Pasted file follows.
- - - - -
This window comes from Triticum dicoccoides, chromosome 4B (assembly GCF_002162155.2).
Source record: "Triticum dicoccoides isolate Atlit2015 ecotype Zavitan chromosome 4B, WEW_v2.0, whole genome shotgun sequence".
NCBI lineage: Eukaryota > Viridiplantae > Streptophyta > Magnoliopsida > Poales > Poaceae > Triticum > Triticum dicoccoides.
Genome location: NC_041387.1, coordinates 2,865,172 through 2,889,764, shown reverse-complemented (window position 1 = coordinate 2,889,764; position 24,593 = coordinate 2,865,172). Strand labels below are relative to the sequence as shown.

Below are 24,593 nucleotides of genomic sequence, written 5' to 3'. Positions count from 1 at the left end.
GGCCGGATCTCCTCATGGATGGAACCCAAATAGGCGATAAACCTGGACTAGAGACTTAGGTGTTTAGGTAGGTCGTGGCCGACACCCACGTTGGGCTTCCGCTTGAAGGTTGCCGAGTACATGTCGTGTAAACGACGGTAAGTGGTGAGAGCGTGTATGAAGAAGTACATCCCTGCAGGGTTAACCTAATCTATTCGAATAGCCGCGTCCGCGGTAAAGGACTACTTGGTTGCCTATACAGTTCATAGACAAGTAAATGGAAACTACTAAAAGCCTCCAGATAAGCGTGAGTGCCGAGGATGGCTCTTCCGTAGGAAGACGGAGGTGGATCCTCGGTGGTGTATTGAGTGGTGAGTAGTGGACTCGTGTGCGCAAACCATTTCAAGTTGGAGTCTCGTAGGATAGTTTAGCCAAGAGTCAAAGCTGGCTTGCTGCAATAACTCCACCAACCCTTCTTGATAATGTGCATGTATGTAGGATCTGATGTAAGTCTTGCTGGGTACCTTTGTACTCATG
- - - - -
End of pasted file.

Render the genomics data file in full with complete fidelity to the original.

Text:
This window comes from Triticum dicoccoides, chromosome 4B (assembly GCF_002162155.2).
Source record: "Triticum dicoccoides isolate Atlit2015 ecotype Zavitan chromosome 4B, WEW_v2.0, whole genome shotgun sequence".
NCBI lineage: Eukaryota > Viridiplantae > Streptophyta > Magnoliopsida > Poales > Poaceae > Triticum > Triticum dicoccoides.
Genome location: NC_041387.1, coordinates 2,865,172 through 2,889,764, shown reverse-complemented (window position 1 = coordinate 2,889,764; position 24,593 = coordinate 2,865,172). Strand labels below are relative to the sequence as shown.

Below are 24,593 nucleotides of genomic sequence, written 5' to 3'. Positions count from 1 at the left end.
GGCCGGATCTCCTCATGGATGGAACCCAAATAGGCGATAAACCTGGACTAGAGACTTAGGTGTTTAGGTAGGTCGTGGCCGACACCCACGTTGGGCTTCCGCTTGAAGGTTGCCGAGTACATGTCGTGTAAACGACGGTAAGTGGTGAGAGCGTGTATGAAGAAGTACATCCCTGCAGGGTTAACCTAATCTATTCGAATAGCCGCGTCCGCGGTAAAGGACTACTTGGTTGCCTATACAGTTCATAGACAAGTAAATGGAAACTACTAAAAGCCTCCAGATAAGCGTGAGTGCCGAGGATGGCTCTTCCGTAGGAAGACGGAGGTGGATCCTCGGTGGTGTATTGAGTGGTGAGTAGTGGACTCGTGTGCGCAAACCATTTCAAGTTGGAGTCTCGTAGGATAGTTTAGCCAAGAGTCAAAGCTGGCTTGCTGCAATAACTCCACCAACCCTTCTTGATAATGTGCATGTATGTAGGATCTGATGTAAGTCTTGCTGGGTACCTTTGTACTCATG